So to give me that special edge, I decided to grab my brother Chuck's yellow cross-country jacket. It was very cool - complete with a large "E" on the left side of it for the varsity letter he had in cross-country. It was the addition to my wardrobe that would put me over the edge and make me irresistible to 7th grade women everywhere. I didn't bother asking if I could borrow it because I knew his answer would be "no." I just thought I would spare us both that little awkwardness.
So I went to the dance with my new-found confidence assured that everyone was checking me out in my brother's gleaming yellow cross-country jacket.
They were . . . but in the wrong way. Imagine a few dozen 7th grade boys coming up to you with a sneering, "I didn't know your name was Chuck." Note to self: when you wear someone else's jacket, and it has someone else's name on it, be prepared for snide comments if you are in middle school. I shrugged it off. A few "nice yellow jacket" comments were thrown in but I ignored that too. I decided that it was time to make my move so I went over to Cindy Klassen and in my most awkward tweeny voice asked, "hey, you wanna dance?"
I waited. The world stopped. She looked at me and then said the two words I'll never forget:
Shrieks of giggles ensued from her entourage as they all ran to the bathroom. I took that as a "no."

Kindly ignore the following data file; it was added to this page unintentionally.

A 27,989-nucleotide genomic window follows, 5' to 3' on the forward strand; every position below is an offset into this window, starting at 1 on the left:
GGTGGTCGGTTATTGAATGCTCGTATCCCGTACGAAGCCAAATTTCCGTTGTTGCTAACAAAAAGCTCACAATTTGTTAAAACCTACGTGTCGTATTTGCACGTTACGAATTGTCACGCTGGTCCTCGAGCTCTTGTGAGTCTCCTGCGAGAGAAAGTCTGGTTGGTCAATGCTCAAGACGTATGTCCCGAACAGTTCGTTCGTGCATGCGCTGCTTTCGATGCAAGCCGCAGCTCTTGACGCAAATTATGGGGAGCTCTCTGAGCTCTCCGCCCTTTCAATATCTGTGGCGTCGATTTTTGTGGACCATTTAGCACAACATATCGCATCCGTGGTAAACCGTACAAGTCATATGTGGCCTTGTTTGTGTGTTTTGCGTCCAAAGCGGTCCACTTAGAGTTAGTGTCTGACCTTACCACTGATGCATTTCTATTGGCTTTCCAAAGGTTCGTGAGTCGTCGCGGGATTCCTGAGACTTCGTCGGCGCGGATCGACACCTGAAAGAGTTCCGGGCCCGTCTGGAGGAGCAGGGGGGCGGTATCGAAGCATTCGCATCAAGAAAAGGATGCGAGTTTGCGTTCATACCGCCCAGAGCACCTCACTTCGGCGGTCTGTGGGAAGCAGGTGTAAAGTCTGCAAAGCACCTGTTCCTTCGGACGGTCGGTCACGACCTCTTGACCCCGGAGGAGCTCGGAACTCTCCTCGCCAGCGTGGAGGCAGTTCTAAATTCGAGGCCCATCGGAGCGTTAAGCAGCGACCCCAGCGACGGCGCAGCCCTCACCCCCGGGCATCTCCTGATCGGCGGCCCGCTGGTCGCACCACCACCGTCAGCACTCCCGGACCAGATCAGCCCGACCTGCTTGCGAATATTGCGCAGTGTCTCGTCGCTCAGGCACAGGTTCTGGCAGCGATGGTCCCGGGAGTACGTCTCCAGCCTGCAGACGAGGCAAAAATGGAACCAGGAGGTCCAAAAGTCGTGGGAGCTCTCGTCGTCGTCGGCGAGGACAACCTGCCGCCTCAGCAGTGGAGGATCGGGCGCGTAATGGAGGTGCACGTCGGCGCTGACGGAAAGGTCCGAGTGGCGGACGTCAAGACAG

It was at that moment that a friend of mine brought the most egregious error to my attention. "Dude, where are your pants?"
In all my plans I miscalculated the one thing that would have made me the most unattractive dance partner . . . my brother's jacket was so long it covered my shorts and made it look like I was a 7th grade flasher. Already 80% of my body was legs, so covering my shorts with this long jacket made me look completely ridiculous. The one thing I figured was my ace in the hole was the very thing that worked against me!
Lesson learned? Actually a few:
1. 7th grade dances are best enjoyed not paying any attention to the opposite sex.
2. Look in the mirror before you leave the house.
3. And this is the most important . . . BE YOURSELF.
When we try to be someone else, it usually interferes with your best asset - yourself.
I just figured that in life we all need this subtle and gentle reminder from time to time - doesn't matter whether you are 13 or 33. You could be in the boardroom or at basketball practice - find out who you are and be that. You can't go wrong when you stay true to your self . . .